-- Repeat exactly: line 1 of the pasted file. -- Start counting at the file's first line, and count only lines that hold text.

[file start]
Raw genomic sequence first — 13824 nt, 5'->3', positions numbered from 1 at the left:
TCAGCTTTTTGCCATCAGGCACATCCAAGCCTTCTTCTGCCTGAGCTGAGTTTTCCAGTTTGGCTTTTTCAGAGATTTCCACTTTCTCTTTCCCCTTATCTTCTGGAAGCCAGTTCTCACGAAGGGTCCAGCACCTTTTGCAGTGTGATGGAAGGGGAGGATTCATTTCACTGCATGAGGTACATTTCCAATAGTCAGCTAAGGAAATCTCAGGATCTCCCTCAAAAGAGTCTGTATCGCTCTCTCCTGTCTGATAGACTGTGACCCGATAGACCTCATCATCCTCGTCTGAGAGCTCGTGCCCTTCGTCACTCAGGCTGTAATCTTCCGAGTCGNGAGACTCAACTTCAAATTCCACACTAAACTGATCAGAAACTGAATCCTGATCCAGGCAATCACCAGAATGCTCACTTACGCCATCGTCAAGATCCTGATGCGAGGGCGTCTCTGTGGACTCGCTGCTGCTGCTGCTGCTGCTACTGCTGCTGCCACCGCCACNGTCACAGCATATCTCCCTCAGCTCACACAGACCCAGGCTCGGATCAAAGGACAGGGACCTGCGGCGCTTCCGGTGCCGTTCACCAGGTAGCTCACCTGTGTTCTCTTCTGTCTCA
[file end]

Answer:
Raw genomic sequence first — 13824 nt, 5'->3', positions numbered from 1 at the left: